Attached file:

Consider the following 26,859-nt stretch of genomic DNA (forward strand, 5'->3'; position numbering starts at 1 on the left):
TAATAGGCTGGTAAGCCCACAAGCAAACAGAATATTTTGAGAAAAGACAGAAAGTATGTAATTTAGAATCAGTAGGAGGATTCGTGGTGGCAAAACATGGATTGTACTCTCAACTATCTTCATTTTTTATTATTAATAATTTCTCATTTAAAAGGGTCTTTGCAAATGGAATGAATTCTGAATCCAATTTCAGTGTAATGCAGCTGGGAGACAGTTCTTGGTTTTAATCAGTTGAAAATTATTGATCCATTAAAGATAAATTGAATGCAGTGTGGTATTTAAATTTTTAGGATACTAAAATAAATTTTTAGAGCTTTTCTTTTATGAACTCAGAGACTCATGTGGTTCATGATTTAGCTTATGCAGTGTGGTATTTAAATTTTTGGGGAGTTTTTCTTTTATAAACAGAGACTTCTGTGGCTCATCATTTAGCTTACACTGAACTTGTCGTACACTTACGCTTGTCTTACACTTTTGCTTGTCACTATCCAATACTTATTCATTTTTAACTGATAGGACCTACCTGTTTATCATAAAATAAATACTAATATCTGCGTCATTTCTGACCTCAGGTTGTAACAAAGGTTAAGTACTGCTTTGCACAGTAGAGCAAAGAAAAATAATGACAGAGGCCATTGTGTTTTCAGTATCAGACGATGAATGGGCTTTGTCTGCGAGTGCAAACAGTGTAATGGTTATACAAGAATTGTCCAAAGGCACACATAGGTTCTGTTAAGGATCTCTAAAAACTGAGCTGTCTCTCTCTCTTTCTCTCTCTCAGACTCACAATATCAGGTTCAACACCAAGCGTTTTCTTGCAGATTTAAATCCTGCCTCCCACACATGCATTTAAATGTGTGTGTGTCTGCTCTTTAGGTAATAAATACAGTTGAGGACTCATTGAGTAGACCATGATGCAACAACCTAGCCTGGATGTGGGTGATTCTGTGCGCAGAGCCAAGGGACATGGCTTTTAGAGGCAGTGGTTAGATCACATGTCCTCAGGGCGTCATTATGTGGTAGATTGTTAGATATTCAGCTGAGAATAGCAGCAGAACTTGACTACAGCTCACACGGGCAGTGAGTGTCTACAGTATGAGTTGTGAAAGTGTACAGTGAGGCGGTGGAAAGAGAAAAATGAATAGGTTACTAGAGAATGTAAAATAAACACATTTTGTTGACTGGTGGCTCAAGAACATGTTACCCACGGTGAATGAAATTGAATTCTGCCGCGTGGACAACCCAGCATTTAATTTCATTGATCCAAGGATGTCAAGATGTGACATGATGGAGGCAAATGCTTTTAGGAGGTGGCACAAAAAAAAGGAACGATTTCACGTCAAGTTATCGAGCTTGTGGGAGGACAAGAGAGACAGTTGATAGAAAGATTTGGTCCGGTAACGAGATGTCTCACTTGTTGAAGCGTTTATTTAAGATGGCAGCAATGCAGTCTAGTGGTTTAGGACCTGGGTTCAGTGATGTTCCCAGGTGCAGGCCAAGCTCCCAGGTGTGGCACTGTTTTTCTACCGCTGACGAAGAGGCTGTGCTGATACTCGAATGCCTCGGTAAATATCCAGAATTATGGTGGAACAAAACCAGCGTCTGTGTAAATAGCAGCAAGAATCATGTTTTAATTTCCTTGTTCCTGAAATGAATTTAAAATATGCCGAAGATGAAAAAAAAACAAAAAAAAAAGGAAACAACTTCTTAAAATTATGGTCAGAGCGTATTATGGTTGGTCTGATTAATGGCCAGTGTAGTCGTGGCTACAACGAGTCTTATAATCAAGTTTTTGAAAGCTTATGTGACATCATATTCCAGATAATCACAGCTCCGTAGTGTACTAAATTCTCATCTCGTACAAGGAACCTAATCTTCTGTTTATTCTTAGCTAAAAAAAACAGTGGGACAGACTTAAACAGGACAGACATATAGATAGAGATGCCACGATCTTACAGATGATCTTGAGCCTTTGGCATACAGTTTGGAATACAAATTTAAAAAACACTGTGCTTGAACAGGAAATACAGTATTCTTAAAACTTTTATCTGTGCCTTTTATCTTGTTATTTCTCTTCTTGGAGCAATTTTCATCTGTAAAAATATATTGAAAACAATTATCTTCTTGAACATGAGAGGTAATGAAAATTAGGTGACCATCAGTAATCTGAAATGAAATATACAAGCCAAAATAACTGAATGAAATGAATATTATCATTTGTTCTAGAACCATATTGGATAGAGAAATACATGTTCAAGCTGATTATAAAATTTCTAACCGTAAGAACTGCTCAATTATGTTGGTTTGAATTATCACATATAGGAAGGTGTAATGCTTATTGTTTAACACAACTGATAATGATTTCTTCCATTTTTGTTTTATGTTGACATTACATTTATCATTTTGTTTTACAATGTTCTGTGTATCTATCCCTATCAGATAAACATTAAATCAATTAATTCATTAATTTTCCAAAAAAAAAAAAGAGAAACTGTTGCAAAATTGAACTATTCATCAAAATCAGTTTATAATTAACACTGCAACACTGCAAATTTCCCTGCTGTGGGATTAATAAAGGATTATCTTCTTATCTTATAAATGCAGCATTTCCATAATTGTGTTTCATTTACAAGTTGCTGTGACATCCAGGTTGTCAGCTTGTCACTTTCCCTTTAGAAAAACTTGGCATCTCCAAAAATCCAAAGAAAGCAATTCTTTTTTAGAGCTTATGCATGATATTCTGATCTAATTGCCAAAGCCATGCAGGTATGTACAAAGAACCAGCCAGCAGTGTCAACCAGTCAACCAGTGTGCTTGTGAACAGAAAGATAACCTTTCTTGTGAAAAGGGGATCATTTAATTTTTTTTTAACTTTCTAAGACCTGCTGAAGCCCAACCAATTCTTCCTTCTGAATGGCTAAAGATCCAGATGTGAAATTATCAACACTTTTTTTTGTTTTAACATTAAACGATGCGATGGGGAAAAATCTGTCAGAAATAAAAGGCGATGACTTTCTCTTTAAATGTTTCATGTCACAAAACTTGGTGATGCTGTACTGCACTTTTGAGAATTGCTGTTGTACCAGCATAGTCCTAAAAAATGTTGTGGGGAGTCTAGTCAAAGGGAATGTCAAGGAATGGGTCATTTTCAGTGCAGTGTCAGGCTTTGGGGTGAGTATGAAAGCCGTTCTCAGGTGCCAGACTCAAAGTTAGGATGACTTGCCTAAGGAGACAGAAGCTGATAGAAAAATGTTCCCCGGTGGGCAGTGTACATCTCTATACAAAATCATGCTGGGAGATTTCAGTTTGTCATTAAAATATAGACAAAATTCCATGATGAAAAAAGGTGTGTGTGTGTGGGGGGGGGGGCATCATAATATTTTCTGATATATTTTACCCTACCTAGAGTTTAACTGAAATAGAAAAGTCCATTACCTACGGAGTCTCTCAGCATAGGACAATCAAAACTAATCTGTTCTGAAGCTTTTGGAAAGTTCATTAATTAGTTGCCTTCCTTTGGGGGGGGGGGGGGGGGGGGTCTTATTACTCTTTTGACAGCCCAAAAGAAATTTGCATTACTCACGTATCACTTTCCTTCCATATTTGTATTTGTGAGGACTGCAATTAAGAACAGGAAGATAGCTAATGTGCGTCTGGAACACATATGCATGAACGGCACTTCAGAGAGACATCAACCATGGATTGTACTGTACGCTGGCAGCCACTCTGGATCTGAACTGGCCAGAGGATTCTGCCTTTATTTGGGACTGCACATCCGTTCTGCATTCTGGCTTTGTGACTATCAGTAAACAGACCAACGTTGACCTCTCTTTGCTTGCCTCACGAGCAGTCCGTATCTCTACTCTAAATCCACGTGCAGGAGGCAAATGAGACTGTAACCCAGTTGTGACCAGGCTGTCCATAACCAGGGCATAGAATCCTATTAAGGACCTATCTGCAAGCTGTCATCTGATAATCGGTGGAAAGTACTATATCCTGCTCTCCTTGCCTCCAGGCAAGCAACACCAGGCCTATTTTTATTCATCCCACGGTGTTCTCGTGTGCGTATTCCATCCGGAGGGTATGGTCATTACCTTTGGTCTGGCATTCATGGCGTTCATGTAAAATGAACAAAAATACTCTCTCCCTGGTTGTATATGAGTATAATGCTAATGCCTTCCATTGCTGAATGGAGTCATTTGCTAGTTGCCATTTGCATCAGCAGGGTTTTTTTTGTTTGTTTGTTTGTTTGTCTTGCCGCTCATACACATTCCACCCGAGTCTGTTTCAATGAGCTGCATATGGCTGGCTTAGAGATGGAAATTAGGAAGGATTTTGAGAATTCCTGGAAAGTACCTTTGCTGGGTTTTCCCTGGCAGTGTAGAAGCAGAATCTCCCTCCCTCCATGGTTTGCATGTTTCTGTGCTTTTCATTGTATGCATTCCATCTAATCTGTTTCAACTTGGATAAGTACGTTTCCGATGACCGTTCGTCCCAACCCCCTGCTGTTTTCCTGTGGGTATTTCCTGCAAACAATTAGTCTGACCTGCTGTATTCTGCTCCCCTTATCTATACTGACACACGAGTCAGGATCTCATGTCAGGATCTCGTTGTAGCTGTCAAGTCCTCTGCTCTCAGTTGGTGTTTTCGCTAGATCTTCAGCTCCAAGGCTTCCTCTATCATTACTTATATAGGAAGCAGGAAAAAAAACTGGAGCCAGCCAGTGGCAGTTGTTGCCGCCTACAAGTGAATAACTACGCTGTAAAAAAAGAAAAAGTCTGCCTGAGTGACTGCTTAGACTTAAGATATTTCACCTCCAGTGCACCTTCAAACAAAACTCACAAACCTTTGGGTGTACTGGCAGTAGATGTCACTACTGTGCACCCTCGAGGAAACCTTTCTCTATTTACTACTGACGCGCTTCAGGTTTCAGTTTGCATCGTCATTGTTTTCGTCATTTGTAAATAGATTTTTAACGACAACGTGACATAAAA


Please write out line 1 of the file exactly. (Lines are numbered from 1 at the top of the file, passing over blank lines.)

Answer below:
Consider the following 26,859-nt stretch of genomic DNA (forward strand, 5'->3'; position numbering starts at 1 on the left):